Linked by Thom Holwerda on Thu 19th Jan 2012 17:41 UTC
Apple Apple's education event just ended, and just as Ars Technica said, Apple announced better support for textbooks, as well as a textbook authoring tool. The textbook authoring tool is heavily inspired by Keynote and Pages, and hence, I already know it's going to be top-notch and very pleasant to use. In addition, the company also repositioned iTunes U as a Blackboard competitor. As great as all these new tools are, several large red flags went up in my mind: I remember what it was like being the only student who didn't use Windows. Update: "Any e-textbook author that wants access to the iPad-toting masses must make his or her work an exclusive to iBooks 2."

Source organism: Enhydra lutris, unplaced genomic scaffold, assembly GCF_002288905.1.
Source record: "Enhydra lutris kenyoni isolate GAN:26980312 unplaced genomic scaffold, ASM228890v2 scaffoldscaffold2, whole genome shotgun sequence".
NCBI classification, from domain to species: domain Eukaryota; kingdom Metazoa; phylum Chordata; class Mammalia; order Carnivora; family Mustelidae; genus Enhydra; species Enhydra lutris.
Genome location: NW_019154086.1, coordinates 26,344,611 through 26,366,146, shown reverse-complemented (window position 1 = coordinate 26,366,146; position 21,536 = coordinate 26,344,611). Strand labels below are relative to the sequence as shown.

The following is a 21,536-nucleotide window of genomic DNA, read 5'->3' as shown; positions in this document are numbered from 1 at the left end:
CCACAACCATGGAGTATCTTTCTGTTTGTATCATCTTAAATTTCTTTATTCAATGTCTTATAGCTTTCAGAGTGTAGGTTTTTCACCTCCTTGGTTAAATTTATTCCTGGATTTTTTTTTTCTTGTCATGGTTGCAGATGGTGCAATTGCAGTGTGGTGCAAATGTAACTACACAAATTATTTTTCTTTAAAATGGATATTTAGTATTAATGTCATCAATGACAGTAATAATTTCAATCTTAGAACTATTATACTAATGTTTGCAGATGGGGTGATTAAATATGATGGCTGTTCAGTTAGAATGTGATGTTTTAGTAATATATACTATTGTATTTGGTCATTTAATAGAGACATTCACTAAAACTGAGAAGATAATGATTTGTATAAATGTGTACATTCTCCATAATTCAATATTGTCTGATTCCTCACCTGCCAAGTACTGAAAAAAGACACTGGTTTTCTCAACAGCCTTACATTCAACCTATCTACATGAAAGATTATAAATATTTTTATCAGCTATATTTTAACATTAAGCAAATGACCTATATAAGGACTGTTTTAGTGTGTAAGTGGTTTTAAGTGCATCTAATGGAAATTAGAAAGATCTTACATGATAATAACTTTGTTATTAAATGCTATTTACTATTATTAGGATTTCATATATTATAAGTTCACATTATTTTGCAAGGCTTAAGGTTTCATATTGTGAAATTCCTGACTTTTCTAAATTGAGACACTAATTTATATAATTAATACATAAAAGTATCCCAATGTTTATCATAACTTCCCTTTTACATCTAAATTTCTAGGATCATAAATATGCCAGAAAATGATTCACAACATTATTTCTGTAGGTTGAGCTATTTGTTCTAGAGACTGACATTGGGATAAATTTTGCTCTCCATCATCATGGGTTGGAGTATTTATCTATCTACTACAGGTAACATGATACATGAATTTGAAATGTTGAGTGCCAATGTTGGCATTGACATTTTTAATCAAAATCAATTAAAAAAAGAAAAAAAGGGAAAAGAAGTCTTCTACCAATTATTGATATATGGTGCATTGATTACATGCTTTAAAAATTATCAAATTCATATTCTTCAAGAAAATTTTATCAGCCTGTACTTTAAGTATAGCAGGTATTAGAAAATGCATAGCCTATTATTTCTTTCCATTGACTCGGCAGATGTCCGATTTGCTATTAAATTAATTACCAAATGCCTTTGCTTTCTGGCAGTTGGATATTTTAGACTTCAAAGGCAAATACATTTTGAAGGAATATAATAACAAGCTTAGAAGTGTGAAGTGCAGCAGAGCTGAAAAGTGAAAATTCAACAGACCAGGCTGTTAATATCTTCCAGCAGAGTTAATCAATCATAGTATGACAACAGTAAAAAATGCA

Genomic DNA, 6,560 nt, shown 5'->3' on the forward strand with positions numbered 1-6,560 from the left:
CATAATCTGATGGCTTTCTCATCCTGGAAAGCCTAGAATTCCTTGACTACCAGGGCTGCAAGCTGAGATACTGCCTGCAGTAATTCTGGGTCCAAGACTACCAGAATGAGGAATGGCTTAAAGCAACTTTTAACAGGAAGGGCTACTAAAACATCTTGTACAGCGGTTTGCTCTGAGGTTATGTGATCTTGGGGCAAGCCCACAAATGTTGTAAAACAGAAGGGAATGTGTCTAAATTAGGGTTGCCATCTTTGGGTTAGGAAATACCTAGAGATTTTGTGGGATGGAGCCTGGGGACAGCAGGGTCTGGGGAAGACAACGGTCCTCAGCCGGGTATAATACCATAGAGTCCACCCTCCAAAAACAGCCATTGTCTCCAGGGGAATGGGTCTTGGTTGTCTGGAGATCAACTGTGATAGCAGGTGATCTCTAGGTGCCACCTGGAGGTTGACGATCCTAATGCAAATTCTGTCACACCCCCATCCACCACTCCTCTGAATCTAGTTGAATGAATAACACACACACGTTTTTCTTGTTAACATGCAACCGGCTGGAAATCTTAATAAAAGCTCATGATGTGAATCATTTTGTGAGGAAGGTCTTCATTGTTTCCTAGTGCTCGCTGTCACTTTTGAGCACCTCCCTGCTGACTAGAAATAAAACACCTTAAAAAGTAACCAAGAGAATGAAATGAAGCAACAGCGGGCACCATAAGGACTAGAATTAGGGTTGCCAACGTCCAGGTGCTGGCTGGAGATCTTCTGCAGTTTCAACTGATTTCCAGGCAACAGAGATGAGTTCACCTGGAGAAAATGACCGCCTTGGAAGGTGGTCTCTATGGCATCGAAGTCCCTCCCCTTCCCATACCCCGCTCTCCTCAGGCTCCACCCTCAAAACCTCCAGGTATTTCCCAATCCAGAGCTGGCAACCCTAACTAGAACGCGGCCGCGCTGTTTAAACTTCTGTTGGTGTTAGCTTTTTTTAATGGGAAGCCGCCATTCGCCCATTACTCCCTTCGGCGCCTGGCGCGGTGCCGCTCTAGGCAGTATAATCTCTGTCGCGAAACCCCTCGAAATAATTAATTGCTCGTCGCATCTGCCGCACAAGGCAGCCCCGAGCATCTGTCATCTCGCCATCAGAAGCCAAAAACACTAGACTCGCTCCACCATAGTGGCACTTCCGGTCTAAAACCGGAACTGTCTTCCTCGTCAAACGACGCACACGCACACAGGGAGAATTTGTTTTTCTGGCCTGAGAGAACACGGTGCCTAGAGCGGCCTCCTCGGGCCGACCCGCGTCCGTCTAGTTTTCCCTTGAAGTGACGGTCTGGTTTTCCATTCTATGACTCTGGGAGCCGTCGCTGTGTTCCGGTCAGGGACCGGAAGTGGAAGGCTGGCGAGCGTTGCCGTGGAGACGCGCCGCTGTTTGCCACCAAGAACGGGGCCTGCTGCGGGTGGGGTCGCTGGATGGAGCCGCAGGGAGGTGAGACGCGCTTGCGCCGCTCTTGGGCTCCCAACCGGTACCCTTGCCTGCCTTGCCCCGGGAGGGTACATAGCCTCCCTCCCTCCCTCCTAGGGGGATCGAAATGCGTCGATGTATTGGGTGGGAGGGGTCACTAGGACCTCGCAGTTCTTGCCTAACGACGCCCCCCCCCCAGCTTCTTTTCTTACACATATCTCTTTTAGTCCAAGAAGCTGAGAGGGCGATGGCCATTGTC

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RE[2]: Comment by shmerl
by shmerl on Fri 20th Jan 2012 02:28 UTC in reply to "RE: Comment by shmerl"
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That's not the point. You are buying a book, not Apple experience. Why should my book be tied to any single experience which one would be forced to buy to get the book? Apple acts indecently by bribing education circles with free (money wise) authoring software, but using locked in platform for publishing. There are already a bunch of standard ebook formats, which can be used on any platform. Apple's scorn of open standards is well known, and is clearly apparent in this case too.

Edited 2012-01-20 02:43 UTC

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